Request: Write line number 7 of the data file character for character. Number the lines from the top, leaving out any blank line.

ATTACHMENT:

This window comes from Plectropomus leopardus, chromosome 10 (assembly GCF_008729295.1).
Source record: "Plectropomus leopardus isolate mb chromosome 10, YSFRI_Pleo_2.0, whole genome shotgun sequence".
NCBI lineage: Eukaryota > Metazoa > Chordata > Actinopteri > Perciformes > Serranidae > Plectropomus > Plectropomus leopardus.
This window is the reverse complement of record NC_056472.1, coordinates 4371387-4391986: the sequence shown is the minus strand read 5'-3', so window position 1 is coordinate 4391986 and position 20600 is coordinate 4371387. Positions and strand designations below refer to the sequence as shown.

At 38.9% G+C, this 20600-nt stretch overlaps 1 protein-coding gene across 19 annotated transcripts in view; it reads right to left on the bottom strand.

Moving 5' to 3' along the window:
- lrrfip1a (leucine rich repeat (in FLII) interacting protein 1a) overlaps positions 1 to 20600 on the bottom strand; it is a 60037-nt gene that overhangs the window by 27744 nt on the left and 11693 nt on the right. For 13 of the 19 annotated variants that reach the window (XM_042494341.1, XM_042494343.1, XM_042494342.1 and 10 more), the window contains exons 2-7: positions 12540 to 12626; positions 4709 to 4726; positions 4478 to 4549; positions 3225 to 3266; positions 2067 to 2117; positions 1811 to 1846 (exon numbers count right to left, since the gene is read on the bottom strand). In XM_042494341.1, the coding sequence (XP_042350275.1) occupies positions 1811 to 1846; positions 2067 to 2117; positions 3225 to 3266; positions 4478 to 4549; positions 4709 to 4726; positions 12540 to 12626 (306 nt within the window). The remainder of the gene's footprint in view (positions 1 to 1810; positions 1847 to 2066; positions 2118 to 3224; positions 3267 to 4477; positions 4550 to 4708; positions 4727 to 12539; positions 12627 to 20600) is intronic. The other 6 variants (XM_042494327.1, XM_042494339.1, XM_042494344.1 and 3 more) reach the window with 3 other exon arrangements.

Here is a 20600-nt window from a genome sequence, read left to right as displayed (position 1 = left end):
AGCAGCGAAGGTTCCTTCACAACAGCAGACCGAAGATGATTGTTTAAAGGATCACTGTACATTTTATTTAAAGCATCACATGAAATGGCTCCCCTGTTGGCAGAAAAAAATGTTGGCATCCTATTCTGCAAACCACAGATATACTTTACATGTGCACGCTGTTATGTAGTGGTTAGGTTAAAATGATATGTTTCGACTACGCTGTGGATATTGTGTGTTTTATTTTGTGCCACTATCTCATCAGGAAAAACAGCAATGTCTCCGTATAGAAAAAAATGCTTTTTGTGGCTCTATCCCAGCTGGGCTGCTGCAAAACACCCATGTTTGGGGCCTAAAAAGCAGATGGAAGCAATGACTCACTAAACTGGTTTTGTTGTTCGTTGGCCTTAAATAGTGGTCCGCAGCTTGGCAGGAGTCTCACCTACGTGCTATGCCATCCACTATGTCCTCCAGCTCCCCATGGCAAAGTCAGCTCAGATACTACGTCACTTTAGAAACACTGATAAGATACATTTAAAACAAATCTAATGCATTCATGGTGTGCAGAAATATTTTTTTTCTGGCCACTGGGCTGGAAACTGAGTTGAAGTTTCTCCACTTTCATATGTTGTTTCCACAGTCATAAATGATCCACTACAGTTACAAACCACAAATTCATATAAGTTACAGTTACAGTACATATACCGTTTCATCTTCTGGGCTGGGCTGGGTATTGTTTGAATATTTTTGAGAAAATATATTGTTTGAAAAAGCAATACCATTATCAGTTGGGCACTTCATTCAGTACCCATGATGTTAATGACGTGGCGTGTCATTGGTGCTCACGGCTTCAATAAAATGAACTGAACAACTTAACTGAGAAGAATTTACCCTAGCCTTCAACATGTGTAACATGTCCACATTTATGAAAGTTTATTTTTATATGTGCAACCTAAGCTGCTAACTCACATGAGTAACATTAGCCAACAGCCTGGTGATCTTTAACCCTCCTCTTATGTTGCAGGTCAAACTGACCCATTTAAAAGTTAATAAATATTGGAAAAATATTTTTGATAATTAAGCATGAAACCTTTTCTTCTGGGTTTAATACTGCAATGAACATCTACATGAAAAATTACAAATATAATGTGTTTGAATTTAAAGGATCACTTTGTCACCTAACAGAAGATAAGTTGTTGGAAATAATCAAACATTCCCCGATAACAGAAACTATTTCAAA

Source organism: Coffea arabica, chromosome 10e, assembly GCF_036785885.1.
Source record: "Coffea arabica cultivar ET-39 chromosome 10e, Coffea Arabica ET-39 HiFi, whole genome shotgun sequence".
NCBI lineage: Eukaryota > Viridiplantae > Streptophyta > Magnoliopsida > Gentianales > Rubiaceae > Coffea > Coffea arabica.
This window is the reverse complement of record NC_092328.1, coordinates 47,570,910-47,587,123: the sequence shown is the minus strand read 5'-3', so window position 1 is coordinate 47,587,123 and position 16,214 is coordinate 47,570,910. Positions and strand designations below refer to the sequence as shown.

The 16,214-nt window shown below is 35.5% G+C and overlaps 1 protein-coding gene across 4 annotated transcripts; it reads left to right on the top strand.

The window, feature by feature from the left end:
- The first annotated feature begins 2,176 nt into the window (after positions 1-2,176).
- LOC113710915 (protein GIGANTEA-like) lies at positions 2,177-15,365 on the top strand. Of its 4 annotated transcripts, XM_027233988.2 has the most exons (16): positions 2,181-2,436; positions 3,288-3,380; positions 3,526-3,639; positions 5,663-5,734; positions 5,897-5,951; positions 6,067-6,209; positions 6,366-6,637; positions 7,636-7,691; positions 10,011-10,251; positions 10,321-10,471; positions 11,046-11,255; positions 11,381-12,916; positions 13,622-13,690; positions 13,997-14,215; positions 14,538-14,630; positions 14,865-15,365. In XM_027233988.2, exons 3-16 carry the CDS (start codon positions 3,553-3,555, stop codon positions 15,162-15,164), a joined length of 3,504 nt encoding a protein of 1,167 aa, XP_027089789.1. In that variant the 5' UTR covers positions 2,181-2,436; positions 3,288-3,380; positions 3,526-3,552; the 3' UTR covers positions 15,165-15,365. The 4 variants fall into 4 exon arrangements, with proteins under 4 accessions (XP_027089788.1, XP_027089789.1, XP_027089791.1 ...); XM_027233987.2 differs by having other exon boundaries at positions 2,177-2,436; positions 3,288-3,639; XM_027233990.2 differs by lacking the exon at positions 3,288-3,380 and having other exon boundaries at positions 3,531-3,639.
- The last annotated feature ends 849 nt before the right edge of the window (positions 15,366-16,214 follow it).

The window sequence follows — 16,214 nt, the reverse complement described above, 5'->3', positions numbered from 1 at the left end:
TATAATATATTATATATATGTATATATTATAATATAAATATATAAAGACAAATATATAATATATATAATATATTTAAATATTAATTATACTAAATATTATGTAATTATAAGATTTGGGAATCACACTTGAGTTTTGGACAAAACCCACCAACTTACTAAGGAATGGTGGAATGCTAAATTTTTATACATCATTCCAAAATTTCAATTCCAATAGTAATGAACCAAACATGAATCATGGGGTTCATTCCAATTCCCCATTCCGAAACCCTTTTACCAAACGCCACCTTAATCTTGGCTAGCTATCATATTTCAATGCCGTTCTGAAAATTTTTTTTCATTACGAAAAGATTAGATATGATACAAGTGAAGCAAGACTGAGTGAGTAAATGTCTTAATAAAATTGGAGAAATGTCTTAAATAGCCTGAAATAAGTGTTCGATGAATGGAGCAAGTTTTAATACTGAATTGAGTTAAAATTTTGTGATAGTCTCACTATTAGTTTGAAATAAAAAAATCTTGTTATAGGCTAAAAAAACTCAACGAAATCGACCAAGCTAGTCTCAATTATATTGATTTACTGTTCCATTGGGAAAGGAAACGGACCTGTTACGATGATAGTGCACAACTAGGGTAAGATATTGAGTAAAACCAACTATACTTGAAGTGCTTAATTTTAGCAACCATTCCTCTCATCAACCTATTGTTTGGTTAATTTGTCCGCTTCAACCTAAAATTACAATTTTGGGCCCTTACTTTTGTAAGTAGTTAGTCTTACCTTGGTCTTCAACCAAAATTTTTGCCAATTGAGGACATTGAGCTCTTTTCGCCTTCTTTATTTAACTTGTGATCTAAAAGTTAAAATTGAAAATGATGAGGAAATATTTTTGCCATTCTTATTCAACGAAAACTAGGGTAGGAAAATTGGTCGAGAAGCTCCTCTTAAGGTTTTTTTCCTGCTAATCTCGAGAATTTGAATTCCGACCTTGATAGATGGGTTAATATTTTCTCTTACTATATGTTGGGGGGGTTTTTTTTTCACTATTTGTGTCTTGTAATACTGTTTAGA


- lrrfip1a (leucine rich repeat (in FLII) interacting protein 1a) overlaps positions 1 to 20600 on the bottom strand; it is a 60037-nt gene that overhangs the window by 27744 nt on the left and 11693 nt on the right. For 13 of the 19 annotated variants that reach the window (XM_042494341.1, XM_042494343.1, XM_042494342.1 and 10 more), the window contains exons 2-7: positions 12540 to 12626; positions 4709 to 4726; positions 4478 to 4549; positions 3225 to 3266; positions 2067 to 2117; positions 1811 to 1846 (exon numbers count right to left, since the gene is read on the bottom strand). In XM_042494341.1, the coding sequence (XP_042350275.1) occupies positions 1811 to 1846; positions 2067 to 2117; positions 3225 to 3266; positions 4478 to 4549; positions 4709 to 4726; positions 12540 to 12626 (306 nt within the window). The remainder of the gene's footprint in view (positions 1 to 1810; positions 1847 to 2066; positions 2118 to 3224; positions 3267 to 4477; positions 4550 to 4708; positions 4727 to 12539; positions 12627 to 20600) is intronic. The other 6 variants (XM_042494327.1, XM_042494339.1, XM_042494344.1 and 3 more) reach the window with 3 other exon arrangements.